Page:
Can Cockroaches Really Spread Diseases?
By Chris Williams on April 4, 2016.
We know that the average household cockroach is ferrying around a boatload of germs on its body on any given day. We also know that, at least in the lab, cockroaches can transmit those diseases to people. However, cockroaches don’t transmit disease directly into our blood stream through a bite like mosquitoes or ticks, but are what we call passive or “mechanical” disease vectors. In other words, they can transfer bacteria and other disease organisms carried on their bodies to our food or food surfaces.
Cockroaches Specialize in Down and Dirty
Think about the cockroaches’ lifestyle, where they live, and what they do. Like house flies and blow flies, cockroaches do not hesitate to walk across poop, and even feed on it. They sometimes live inside sewer systems, after all, and they’re only there because they want to be (see Yes, There Are Cockroaches in Your Sewer System!). You can imagine the variety of human diseases that can be cultured from a city sewer. The situation escalates when cockroaches interact with people, when they crawl out of the dumpster or the sewer and into our homes and then walk across our kitchen counters.
The design of a cockroach’s body helps in disease transmission. A cockroach’s legs are covered with short spines that pick up bacteria as it walks across less than desirable surfaces. Their constantly moving antennae pick up germs, too. They also eat contaminated food or feces and transfer disease organisms as they poop randomly or when they vomit.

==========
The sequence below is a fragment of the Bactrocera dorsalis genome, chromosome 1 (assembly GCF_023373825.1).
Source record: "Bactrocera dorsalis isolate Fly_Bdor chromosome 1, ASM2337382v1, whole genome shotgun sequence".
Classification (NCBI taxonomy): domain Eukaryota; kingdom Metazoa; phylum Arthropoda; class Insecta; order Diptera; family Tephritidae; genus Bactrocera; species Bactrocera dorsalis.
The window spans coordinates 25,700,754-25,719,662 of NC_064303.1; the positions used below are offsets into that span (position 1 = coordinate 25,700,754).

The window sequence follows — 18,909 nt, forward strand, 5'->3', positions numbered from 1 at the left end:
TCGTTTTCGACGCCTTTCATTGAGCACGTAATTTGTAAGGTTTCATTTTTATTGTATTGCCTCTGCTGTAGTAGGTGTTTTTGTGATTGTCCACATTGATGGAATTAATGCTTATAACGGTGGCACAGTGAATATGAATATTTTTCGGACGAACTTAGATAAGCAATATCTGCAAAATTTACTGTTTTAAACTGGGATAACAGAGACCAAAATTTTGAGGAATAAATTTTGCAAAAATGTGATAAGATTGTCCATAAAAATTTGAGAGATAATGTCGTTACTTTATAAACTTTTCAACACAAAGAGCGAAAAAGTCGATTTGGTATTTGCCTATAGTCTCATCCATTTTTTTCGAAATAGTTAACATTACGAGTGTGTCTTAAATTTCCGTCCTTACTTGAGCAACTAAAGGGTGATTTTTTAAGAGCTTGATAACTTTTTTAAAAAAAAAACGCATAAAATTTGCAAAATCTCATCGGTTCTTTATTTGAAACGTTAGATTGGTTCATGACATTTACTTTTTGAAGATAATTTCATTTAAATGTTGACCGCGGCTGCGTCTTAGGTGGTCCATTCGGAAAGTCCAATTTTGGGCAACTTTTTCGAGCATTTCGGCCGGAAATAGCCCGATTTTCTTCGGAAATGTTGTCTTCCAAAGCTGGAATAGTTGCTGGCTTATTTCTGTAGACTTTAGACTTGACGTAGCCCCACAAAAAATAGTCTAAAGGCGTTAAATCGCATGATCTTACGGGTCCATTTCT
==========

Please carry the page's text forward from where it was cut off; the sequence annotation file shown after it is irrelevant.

Food Poisoning is the Most Likely Result
Salmonella, E. coli, and other bacteria that cause food poisoning or gastroenteritis are the primary germs known to be spread by cockroaches (see Cockroaches in Your Food!). But cockroaches can also carry many other nasty germs such as plague, dysentery, typhoid fever, leprosy, even urinary tract infections. Almost any cockroach tested could be found to be carrying at least one disease organism on its body, but how real is the risk of a cockroach actually transmitting a disease to a person?
Cockroach transmission of diseases has been shown in the laboratory but proving transmission in the real world is problematic. Occasional localized outbreaks of hepatitis or typhoid have been attributed to the presence of disease-carrying cockroaches, but not directly proven. Perhaps it’s a testimony to our bodies’ ability to resist germs that cockroach-related disease outbreaks are not more common. That’s why it’s concerning that cockroaches in some hospitals have now been found to harbor antibiotic-resistant bacteria.
Then there’s the fact that cockroaches are a proven cause of allergies and asthma attacks, particularly among children…but that’s another story. Read about it in The Cockroach – Asthma Connection.